Skip to main content

Manchester United aims to raise $100M in U.S. share offering

By the CNN Wire Staff
updated 9:21 AM EDT, Wed July 4, 2012
STORY HIGHLIGHTS
  • The team belongs to the Glazer family, who also own the Tampa Bay Buccaneers
  • Manchester United has a powerful brand but also a high level of debt
  • The share offering is intended to pay off some of its debt, the club says

(CNN) -- The storied British soccer team Manchester United said Tuesday that it plans to raise about $100 million in an initial public offering of its shares in the United States.

News reports last year had linked the club, where the England star Wayne Rooney plays, with a possible listing in Singapore. But in a filing with the U.S. Securities and Exchange Commission published Tuesday, Manchester United said it aimed to sell shares in the homeland of its American owners, the Glazer family.

The team has one of the most powerful brands in world sport and has won 60 trophies in its 134-year history. But since the Glazers, who also own the Tampa Bay Buccaneers, bought the team in 2005, it has accrued a high level of debt.

Manchester United to sign Dortmund's Japan star Kagawa

City wins soccer battle for Manchester
Bobby Charlton on 25 years of Ferguson

Manchester United said in the filing Tuesday that it had generated revenue of 331.4 million pounds ($519 million) in the financial year ended June 2011. But at the end of March this year, its total indebtedness stood at 423.3 million pounds ($663 million).

The club said it would use the proceeds from the planned share offering to pay off some of its debt.

On the field, the team had an ultimately frustrating 2011-12 season. It lost out on the English Premier League title to its local rival, Manchester City, on the last day of the season, and failed to qualify from the group stage of the European Champions League.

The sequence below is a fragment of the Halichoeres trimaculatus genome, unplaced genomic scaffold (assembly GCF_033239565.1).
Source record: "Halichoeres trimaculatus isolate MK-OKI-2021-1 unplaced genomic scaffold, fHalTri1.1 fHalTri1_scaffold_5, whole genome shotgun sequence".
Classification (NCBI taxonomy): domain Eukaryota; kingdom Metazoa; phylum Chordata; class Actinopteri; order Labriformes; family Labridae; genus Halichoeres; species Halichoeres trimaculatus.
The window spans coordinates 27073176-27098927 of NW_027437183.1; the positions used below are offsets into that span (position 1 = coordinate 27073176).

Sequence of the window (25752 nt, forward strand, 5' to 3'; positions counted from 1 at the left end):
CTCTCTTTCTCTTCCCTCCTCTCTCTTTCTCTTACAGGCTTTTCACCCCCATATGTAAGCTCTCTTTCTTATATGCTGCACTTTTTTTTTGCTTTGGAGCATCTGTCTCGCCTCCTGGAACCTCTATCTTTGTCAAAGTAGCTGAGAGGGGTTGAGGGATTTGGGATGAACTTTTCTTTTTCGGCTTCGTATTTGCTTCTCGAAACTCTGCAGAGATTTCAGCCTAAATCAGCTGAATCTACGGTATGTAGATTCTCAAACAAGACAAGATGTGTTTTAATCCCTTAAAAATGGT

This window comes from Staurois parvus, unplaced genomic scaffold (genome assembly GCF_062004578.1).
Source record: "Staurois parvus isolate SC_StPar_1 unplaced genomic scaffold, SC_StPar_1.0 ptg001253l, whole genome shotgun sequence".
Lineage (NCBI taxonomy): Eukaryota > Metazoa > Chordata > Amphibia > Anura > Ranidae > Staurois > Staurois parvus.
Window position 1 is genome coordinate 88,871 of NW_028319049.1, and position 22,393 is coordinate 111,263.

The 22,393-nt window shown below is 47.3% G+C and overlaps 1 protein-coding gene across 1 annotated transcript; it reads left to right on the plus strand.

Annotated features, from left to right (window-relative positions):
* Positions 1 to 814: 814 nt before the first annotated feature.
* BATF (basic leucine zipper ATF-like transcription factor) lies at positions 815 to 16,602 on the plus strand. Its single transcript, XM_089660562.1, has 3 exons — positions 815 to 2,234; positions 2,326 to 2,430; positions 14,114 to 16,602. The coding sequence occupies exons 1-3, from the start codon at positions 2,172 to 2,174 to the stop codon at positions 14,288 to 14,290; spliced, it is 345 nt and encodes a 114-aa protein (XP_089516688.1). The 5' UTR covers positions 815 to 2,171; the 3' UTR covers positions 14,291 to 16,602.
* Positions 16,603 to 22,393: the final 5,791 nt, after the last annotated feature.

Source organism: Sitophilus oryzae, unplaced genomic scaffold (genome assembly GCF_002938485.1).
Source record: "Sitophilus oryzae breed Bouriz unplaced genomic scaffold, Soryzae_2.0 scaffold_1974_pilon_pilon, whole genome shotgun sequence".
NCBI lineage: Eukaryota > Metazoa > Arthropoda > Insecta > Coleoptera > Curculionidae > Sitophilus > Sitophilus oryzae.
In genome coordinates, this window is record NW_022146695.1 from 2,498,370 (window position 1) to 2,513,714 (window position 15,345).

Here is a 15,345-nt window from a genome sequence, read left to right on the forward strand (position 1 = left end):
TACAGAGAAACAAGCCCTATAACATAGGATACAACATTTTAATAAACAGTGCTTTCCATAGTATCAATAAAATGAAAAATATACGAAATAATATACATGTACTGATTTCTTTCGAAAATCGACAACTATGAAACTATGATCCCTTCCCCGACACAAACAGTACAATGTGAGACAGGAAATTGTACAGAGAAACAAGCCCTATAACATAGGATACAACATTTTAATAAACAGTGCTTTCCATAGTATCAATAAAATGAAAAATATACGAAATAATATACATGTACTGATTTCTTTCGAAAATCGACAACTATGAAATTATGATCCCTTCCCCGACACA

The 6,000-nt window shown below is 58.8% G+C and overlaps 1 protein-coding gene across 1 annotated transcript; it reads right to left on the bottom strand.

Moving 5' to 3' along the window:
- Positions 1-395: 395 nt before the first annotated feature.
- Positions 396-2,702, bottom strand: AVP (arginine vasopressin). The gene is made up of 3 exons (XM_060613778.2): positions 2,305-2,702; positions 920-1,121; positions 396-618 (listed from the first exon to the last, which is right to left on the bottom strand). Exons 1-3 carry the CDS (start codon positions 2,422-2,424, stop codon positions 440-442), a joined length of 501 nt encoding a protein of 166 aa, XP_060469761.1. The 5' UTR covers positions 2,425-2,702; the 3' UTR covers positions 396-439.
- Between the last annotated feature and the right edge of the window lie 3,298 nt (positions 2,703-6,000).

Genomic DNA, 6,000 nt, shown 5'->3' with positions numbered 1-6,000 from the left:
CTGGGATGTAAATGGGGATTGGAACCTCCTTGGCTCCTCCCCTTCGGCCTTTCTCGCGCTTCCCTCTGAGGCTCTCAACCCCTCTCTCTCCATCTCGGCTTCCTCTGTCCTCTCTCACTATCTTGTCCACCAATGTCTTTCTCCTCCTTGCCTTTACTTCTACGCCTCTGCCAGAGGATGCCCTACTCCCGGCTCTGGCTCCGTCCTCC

The SEC filing did not specify when the planned listing would take place.

The filing described the maximum offering size of $100 million as "estimated solely for the purpose of calculating the registration fee," suggesting it could change in the future.

Manchester City win Premier League title in thrilling finale

CNN's Jethro Mullen and Scott Spoerry contributed to this report.

ADVERTISEMENT
Part of complete coverage on
updated 10:26 AM EST, Wed February 6, 2013
Advocates say the exam includes unnecessarily invasive and irrelevant procedures -- like a so-called "two finger" test.
updated 7:09 PM EST, Tue February 5, 2013
Supplies of food, clothing and fuel are running short in Damascus and people are going hungry as the civil war drags on.
updated 1:01 PM EST, Wed February 6, 2013
Supporters of Richard III want a reconstruction of his head to bring a human aspect to a leader portrayed as a murderous villain.
updated 10:48 AM EST, Tue February 5, 2013
Robert Fowler spent 130 days held hostage by the same al Qaeda group that was behind the Algeria massacre. He shares his experience.
updated 12:07 AM EST, Wed February 6, 2013
As "We are the World" plays, a video shows what looks like a nuclear attack on the U.S. Jim Clancy reports on a bizarre video from North Korea.
The relationship is, once again, cold enough to make Obama's much-trumpeted "reset" in Russian-U.S. relations seem thoroughly off the rails.
Ten years on, what do you think the Iraq war has changed in you, and in your country? Send us your thoughts and experiences.
updated 7:15 AM EST, Tue February 5, 2013
Musician Daniela Mercury has sold more than 12 million albums worldwide over a career span of nearly 30 years.
Photojournalist Alison Wright travelled the world to capture its many faces in her latest book, "Face to Face: Portraits of the Human Spirit."
updated 7:06 PM EST, Tue February 5, 2013
Europol claims 380 soccer matches, including top level ones, were fixed - as the scandal widens, CNN's Dan Rivers looks at how it's done.
updated 7:37 AM EST, Wed February 6, 2013
That galaxy far, far away is apparently bigger than first thought. The "Star Wars" franchise will get two spinoff movies, Disney announced.
updated 7:27 PM EDT, Fri July 25, 2014
It's an essential part of any trip, an activity we all take part in. Yet almost none of us are any good at it. Souvenir buying is too often an obligatory slog.
ADVERTISEMENT